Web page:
Outten & Golden: Empowering Employees in the Workplace

Posts Tagged ‘unions’

Amazon Worker: Why We’re Bringing the Climate Strike to Jeff Bezos

Friday, September 13th, 2019

Two months after Amazon warehouse workers across the globe staged a one-day strike, the great “disruptor” is facing another workplace disruption—this time by tech workers at its Seattle headquarters.

The group Amazon Employees for Climate Justice announced this week that it would join the September 20 Global Climate Strike led by 16-year-old activist Greta Thunberg. The employees are calling on Amazon to commit to zero emissions by 2030, cancel the company’s custom contracts that accelerate gas and oil extraction, and cease funding climate denying lobbyists and politicians.

The last year has seen rank-and-file tech workers walk out over sexual harassment at Google and sales to migrant detention centers by the online retailer Wayfair. Tech workers have also organized a wider movement called #TechWontBuildIt to oppose contracts with U.S. Immigration and Customs Enforcement and Customs and Border Protection.

But according to Amazon Employees for Climate Justice, next week’s walkout will be the first one by workers at the company’s corporate offices, as well as the first walkout in the tech industry over the climate crisis. More than 1,000 employees have currently pledged to participate via an online form.

The action grew out of a push by Amazon employees earlier this year to pass a shareholder resolution asking Jeff Bezos to create a comprehensive climate change plan. After a group of workers announced their intention to introduce this resolution, Amazon responded by announcing a “Shipment Zero” program to make 50% of its shipments carbon-neutral by 2030. More than 8,000 Amazon employees signed an open letter in April deriding this plan as inadequate and calling on the company to do more.

In May, shareholders voted down the climate resolution, but the group continued organizing as Amazon Employees for Climate Justice (AECJ).

In These Times spoke to Catherine Han, a software developer at Amazon, about the historic walkout and what it’s like to organize tech workers.

Have you been a part of workplace organizing or actions before?

No, this is the first time I’ve been involved in something like this.

How did you get involved in Amazon Employees for Climate Justice?

Environmental stewardship has always been something I was really passionate about. But my involvement had mostly been volunteer work—with different conservancy groups, trail work, things like that. Nothing super formal.

At work, a lot of my coworkers are very environmentally conscious. We would have a lot of conversations about climate change and what we could do, but it was always from a personal standpoint. Joining a group at work hadn’t really occurred to me.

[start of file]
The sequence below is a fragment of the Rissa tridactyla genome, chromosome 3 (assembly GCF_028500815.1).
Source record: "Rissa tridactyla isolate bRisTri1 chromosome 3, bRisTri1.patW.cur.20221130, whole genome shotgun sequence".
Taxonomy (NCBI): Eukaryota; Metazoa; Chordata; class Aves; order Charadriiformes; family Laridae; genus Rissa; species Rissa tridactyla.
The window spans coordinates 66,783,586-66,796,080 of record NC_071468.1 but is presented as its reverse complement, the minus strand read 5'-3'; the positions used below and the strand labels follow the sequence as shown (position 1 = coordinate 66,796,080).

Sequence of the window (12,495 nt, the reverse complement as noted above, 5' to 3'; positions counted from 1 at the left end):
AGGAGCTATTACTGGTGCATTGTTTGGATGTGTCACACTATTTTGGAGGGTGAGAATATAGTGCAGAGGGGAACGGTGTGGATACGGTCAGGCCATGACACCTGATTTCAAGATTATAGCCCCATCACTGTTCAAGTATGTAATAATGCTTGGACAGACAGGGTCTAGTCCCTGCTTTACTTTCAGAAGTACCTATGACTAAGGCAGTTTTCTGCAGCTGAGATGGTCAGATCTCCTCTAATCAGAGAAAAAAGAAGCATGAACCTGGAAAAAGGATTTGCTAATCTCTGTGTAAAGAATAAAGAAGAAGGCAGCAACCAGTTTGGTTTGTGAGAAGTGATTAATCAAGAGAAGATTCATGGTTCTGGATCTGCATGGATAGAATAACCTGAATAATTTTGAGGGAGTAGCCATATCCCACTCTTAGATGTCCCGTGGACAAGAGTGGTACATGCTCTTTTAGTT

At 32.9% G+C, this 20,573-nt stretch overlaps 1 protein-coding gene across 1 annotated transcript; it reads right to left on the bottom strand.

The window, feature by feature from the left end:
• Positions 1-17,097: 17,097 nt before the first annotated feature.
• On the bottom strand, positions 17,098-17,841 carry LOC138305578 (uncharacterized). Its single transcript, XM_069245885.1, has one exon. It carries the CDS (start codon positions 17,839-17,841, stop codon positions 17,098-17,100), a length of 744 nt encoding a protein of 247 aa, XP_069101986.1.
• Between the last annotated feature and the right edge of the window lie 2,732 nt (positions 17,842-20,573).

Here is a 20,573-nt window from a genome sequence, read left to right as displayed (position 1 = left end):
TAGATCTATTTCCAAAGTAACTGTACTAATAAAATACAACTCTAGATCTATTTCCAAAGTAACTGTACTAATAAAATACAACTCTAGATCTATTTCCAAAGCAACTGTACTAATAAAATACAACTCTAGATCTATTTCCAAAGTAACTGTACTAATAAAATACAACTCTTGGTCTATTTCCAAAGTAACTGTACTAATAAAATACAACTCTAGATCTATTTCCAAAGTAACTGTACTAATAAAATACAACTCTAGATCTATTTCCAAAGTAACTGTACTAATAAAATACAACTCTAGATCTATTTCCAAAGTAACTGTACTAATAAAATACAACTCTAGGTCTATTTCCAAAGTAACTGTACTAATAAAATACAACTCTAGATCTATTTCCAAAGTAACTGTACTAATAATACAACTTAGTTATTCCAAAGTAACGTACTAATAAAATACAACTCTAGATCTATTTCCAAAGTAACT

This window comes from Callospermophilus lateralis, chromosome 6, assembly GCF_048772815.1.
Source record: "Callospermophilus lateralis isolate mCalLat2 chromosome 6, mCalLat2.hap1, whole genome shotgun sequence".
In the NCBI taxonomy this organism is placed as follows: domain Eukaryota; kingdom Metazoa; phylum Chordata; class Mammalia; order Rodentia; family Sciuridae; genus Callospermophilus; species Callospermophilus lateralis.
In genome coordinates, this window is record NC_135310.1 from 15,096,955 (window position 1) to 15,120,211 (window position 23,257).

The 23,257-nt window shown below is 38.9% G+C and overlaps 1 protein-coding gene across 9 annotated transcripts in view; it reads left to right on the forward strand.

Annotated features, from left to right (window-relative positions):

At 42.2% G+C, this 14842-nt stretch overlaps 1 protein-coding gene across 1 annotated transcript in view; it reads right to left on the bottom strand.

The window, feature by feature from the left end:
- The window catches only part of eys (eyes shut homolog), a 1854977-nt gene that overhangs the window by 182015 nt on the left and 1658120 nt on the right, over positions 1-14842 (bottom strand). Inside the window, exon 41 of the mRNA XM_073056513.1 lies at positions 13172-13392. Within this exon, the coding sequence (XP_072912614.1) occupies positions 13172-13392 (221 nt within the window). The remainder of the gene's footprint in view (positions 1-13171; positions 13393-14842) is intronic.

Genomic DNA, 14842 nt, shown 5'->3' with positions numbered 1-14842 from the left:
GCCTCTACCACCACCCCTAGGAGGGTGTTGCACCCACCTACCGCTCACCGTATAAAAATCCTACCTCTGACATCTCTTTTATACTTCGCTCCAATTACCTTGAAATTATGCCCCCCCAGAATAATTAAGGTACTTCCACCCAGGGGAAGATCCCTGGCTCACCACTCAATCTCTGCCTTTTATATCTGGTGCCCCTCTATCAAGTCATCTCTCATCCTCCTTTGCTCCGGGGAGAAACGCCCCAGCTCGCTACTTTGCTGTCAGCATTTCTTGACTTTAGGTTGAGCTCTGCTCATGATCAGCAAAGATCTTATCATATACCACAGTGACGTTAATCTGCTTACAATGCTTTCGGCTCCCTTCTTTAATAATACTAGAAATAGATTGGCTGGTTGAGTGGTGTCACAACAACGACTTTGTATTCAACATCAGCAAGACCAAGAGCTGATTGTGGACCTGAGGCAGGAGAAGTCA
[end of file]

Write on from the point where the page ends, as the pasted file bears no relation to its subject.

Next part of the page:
I heard about this group after the shareholders letter announcement last year, and getting involved has been a really eye-opening experience for me. We are bringing a voice to this huge problem that had previously felt like a lot of individual concerns.

Why did the group decide to go on strike?

The call to action for the climate strike really came from the youth who were organizing it. They put out a call to action for a global movement, and we wanted to show solidarity and respond to that call, and also to push Amazon to show climate leadership.

Has it been difficult to get co-workers on board?

There have been a lot of very positive responses and a lot of easy conversations.

I think some of the more negative or hesitant reactions are often from people who are inexperienced with organized action. So it’s just discomfort with the unknown.

I think there’s broad agreement that being a tech worker at one of the most powerful tech companies in the world is an opportunity to raise the visibility of the climate crisis and show what we expect from our leadership.

If we can come together and have a company-wide commitment to get to zero emissions by 2030, that will empower workers to actually come up with the specifics we need to meet that.

What do you think of Amazon’s response to the climate crisis so far? Your group has pointed out some of the problems with the “Shipment Zero” plan Amazon announced earlier this year. While the company has pledged to make half of its shipments carbon-neutral by 2030, for example, this could still mean a net increase in emissions if shipments continue to grow.

For us, just given the science and the time we have left to make a substantial impact on the trajectory of the climate crisis, Shipment Zero isn’t anywhere near aggressive enough.

The important thing was that this came as a response to the shareholder letter. So one of the biggest takeaways for me was that organized action does work. As the result of the shareholder letter, we saw a positive response from Amazon. For me, that was really empowering to see, and it makes me optimistic about the walkout and the power of that.

Was that the first time you’ve seen the success of collective action?